The virtual world just got bigger at the Venice International Film Festival, which has launched its largest selection of XR (extended reality) projects to date.
A total of 75 in-person experiences are being showcased on Lazzaretto Vecchio, a small island across from the Lido, where 5,000sqm of exhibition space have been dedicated to 360° videos and XR works using headsets as well as installations, live performances and virtual worlds. It runs from September 1-10.
Formerly known as Venice VR Expanded, the strand has rebranded as Venice Immersive to move away from the “techy” associations with virtual reality and place more of an emphasis on the creative side of the medium.
“We are staging the largest ever immersive exhibition ever in the world,” says Liz Rosenthal, who has co-curated the competitive sidebar with Michel Reilhac since 2017. “It truly is massive. You have to see it to believe it.”
The very nature of these digital experiences suggests they would be ideal to access remotely – a method that has lent itself well to the section over two pandemic years. But Reilhac explains why a physical return to Venice was crucial.
“We were confronted with the decision of hybrid we wanted this edition to be and discovered, through a survey of the field, that they wanted it to be almost 100% physical with very little online,” he says. “The main reason is that when you make content available online, you are de facto distributing the experiences. As a major event, we need to support the rights owners, producers and artists as they try to start selling this content, which remains very difficult.”
As a result, a trip to Venice Immersive Island is the only way industry and the public can experience many of the projects right now such as Mathias Chelebourg’s Rencontre(s), an interactive and multi-sensory project that features the voice of Marion Cotillard as Coco Chanel and puts participants into the shoes of perfumer Ernest Beaux to retrace the creation of Chanel No. 5 in 1921.
Also set in the 1920s is Peaky Blinders: The King’s Ransom, a VR spin-off game to the hit drama series that features the voice of Cillian Murphy and will not be launched by UK games developer Maze Theory until later this year. The full list of 30 projects in Competition can be found here.
However, it is the metaverse where Venice Immersive is taking some of its biggest leaps forward, introducing the industry to what many consider to be the successor to the 2D internet, in which people use VR headsets to enter digital environments.
Rosenthal and Reilhac have curated 30 of these environments into a “Worlds Gallery” with two special events, using tour guides to “world hop” with participants across 75-minute presentations.
“This is where we’re seeing some of the most exciting, immersive work happening,” says Rosenthal. “The freedom of expression and creativity is extraordinary, but this community is often completely disconnected from the directors and artists that are selected by festivals today. However, this is the place where there’s going to be the new geniuses of virtual reality.”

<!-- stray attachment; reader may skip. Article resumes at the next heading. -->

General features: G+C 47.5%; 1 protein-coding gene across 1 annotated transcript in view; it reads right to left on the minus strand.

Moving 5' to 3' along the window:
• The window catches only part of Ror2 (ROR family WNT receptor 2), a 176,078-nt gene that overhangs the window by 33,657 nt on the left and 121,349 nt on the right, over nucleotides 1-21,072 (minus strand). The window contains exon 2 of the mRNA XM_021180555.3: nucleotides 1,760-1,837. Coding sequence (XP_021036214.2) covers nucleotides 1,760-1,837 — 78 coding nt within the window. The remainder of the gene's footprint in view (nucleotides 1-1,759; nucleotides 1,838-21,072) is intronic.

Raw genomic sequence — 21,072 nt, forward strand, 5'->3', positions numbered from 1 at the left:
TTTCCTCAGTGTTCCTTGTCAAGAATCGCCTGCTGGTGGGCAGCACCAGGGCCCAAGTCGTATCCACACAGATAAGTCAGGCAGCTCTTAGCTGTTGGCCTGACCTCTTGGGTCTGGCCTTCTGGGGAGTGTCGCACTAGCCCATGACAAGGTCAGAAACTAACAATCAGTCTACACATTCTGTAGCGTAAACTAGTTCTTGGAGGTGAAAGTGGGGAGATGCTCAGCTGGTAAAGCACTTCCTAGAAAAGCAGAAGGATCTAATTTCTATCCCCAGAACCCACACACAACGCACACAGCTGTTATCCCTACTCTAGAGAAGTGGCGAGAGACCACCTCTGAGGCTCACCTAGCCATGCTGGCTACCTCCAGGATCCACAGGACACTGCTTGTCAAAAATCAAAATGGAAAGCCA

“We think it’s terribly important and part of our mission to help people understand the metaverse,” adds Reilhac. “We will provide an experience in a comfortable and non-scary way for people so that they can understand what it means to be represented in the metaverse through an avatar and the etiquette of behaviour.”
As well as changing the name of the section, Venice Immersive has updated the titles of its three prizes to Best Experience, Grand Jury Prize and Special Jury Prize, which are awarded coveted Venice Lion trophies at the same ceremony where the winning films are announced.
“You’re not judging something like a film,” says Rosenthal. “We decided our previous categories were no longer relevant so we’ve almost done a gold, silver and bronze. We want the jury to judge every project in its own right so the biggest prize is going to be on the merit of what that project wants to achieve within its format and genre.”
“We’re seeing immersive starting to veer away from cinema, in terms of experiences and language,” says Reilhac. “We need to recognise that immersive is a combination of interactivity, storytelling, user experience, and all of that combined is impossible to separate. There wasn’t relevance any longer in segmenting the components.”
These high-profile awards are all part of shining a brighter spotlight on immersive projects, which have still yet to break through to a mainstream audience.
“We still need a killer app to emerge,” says Reilhac. “There will need to be a real pressing reason for the public to equip themselves with a headset and that hasn’t happened yet, except for gamers. There is also no equivalent of an independent network of smaller platforms that would allow more work to be made available to the public. We hope that will change soon.”
The first VIM - Venice Immersive Market, a part of the Venice Production Bridge, will also run from September 1-6, and there will be a presentation of the immersive projects selected for the Venice Gap-Financing Market (September 1-4).
“The work we’re showing sits in a more artistic entertainment space than a pure gaming world and the storefronts that exist for the headsets tend to be more geared towards gamers,” adds Rosenthal. “So the biggest challenges reamin curation, exhibition and distribution. Advances there would drive development into the area.”